DECATUR, Ala. – As the City of Decatur navigates ongoing litigation involving chemical manufacturing giant 3M, the city council voted Monday to limit the mayor’s authority to settle lawsuits against the city.
“I, for the life of me, cannot understand what in the world y’all are trying to do as far as amending this code, this ordinance,” Mayor Tab Bowling said in Monday’s meeting.
Sparks flew in Decatur as the city council discussed limiting the mayor’s power to approve lawsuit settlements without the council’s approval.
“Especially considering four of the five council members are pretty much lame ducks and will not see another opportunity to serve this city for four more years,” Bowling told council members.
Bowling made digs about the upcoming election in August and accused the council of not being able to get things done.
The council also expressed their concerns about how lawsuits could be settled without their knowledge.
“It’s our fiduciary responsibility to answer to the people who hired us, and that would be the public, and its their dollars, and I happen to agree 100 percent, this is their money. They have a right to know where the money goes,” said Paige Bibbee, City Council President.
The ordinance passed 4-0, requiring settlement proposals totaling more than $25,000 to come before the council.
“Today might have been an example of a good picture as to why maybe we need to have five members involved in settlements instead of one,” said Councilor Billie Jackson, District one.
The city is a co-defendant with 3M in two lawsuits against Decatur. A similar ordinance to limit the mayor’s authority to settle was brought before the council in 2009 and failed.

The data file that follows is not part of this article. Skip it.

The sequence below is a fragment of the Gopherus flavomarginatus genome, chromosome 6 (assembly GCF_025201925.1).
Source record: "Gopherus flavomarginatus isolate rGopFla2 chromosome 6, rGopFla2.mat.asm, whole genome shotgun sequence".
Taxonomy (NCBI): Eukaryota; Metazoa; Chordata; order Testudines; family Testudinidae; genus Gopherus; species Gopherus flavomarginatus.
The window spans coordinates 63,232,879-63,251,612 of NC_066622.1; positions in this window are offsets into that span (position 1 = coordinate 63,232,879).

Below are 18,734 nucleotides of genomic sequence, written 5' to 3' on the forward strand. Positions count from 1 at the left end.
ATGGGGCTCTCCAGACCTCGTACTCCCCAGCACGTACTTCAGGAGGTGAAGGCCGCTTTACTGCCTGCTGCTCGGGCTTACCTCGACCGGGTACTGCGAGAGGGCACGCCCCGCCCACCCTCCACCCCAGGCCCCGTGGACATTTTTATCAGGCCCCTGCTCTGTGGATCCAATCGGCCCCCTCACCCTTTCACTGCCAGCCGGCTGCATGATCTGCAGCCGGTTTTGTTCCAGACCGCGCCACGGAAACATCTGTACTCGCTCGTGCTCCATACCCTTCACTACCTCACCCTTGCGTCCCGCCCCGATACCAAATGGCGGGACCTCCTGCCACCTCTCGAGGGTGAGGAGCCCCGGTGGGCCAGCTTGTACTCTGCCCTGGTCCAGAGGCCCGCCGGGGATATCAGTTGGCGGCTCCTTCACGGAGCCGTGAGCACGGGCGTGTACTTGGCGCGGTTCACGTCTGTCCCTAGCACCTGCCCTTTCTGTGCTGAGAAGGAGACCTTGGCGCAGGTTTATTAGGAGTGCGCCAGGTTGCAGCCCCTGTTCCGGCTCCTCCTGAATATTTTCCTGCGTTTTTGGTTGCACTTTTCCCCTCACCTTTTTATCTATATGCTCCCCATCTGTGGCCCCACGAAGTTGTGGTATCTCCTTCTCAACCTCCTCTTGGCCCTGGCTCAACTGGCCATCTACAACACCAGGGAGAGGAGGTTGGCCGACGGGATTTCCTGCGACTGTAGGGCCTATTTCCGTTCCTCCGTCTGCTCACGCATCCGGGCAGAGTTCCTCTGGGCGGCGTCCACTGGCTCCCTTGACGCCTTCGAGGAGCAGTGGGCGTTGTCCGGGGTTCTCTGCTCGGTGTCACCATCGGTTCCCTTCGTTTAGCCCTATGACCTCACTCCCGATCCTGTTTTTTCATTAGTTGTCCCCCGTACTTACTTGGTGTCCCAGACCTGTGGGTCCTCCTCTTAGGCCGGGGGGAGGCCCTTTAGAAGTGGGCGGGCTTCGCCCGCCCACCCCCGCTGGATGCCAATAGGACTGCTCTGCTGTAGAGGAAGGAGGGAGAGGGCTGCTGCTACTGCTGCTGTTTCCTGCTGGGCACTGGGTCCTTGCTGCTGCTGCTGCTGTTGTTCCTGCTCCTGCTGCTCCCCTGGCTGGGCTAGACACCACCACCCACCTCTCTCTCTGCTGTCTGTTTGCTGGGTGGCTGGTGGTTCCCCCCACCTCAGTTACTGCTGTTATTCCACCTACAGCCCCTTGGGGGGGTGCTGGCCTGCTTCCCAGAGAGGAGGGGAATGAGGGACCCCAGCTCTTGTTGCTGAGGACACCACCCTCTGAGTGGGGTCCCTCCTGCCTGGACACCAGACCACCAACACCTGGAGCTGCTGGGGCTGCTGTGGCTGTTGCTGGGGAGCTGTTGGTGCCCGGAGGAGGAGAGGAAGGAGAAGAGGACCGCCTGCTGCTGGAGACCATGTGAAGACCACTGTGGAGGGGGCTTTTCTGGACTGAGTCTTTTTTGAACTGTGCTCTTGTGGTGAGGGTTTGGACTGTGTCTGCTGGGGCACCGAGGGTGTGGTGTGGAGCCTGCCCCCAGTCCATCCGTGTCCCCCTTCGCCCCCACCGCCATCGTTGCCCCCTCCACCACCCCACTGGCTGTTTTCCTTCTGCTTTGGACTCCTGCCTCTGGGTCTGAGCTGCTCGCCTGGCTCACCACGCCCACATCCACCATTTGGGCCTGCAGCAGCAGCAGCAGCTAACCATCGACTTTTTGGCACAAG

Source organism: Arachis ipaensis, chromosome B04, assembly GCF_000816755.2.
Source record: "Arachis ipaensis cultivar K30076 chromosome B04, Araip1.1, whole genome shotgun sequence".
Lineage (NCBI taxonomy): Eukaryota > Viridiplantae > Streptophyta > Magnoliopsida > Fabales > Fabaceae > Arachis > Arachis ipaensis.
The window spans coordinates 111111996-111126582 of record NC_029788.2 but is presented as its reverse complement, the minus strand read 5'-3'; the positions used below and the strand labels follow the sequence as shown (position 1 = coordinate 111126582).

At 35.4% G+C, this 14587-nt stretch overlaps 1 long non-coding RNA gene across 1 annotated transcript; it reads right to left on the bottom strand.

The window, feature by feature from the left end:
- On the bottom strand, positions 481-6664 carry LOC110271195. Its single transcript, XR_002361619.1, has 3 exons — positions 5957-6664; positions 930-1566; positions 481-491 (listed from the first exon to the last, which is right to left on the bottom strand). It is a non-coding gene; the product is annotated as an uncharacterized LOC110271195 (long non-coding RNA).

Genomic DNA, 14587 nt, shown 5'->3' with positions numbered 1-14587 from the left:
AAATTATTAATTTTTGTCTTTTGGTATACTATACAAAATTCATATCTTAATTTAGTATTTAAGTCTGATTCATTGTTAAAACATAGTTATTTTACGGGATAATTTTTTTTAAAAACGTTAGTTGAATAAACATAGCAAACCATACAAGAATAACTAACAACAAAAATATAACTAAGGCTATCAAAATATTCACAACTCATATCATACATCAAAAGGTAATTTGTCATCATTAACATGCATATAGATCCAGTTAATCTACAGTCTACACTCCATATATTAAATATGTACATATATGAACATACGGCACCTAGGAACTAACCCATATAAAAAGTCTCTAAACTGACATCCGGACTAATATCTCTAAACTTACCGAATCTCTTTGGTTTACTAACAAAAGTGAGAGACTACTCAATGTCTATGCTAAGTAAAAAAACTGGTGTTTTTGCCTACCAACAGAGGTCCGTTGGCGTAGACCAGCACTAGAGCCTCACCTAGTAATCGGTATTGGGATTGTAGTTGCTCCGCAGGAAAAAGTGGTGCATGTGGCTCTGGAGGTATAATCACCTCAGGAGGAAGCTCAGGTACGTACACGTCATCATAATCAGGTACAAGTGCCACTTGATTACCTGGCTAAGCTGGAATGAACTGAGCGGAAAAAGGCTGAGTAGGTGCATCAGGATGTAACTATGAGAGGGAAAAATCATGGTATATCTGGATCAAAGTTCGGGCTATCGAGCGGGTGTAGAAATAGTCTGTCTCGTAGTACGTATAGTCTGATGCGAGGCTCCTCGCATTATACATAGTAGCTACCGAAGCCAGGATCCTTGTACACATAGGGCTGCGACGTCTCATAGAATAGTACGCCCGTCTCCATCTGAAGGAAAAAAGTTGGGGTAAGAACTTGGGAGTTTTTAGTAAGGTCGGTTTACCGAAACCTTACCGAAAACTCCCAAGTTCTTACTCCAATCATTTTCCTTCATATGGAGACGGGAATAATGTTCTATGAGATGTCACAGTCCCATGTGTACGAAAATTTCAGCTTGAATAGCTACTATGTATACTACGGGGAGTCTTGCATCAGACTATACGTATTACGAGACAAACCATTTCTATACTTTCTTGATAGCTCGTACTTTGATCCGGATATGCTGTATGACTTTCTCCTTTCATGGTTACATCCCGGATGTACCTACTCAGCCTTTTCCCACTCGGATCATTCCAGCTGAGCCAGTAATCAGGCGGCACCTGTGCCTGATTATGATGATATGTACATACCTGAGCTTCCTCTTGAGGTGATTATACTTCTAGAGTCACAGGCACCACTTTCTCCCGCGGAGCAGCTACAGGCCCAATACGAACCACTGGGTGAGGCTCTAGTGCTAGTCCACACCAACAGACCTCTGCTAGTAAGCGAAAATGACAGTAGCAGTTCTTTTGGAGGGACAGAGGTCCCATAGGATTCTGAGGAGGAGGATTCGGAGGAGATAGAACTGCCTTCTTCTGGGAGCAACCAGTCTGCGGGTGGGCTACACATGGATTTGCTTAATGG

Jackson spearheaded the ordinance. He did not speak directly about pending 3M litigation, but he did say he wanted to ensure that the council was involved in ongoing lawsuits the city is facing.
“We have settlements and litigation going on now and I just think it’s important that we as a city conduct business in a way that is going to put the weight on the council moreso than the mayor in this particular regard, and that we can do settlements that are going to be conducive to and align with where they should be,” Jackson said.
After the vote, WHNT asked Mayor Bowling how the measure would affect ongoing lawsuits. He brought up 3M, saying anything significant would be communicated to the council, even if the new ordinance had not been passed.
“That’s going to be brought before the council. If its anything of any kind of significance, we’re going to communicate with the council, especially the new council,” he said.
All city council seats and the mayor’s office are on the ballot in August. Bowling expressed frustration that his power was being limited by the council.
“I think it’s something they need to realize whenever they’re making decisions of this nature, that they’re lame duck. We’re talking just a few electric bills till things change. And the electric bills come fast at my house,” Mayor Bowling said.
“The mayor conducted himself today in a way that was beneath the office of mayor,” said Jackson after the council meeting had adjourned.
Bowling told WHNT he would veto the measure. According to city code, the council needs a two-thirds vote to override a veto. Monday’s vote was unanimous, which would be a veto-proof majority.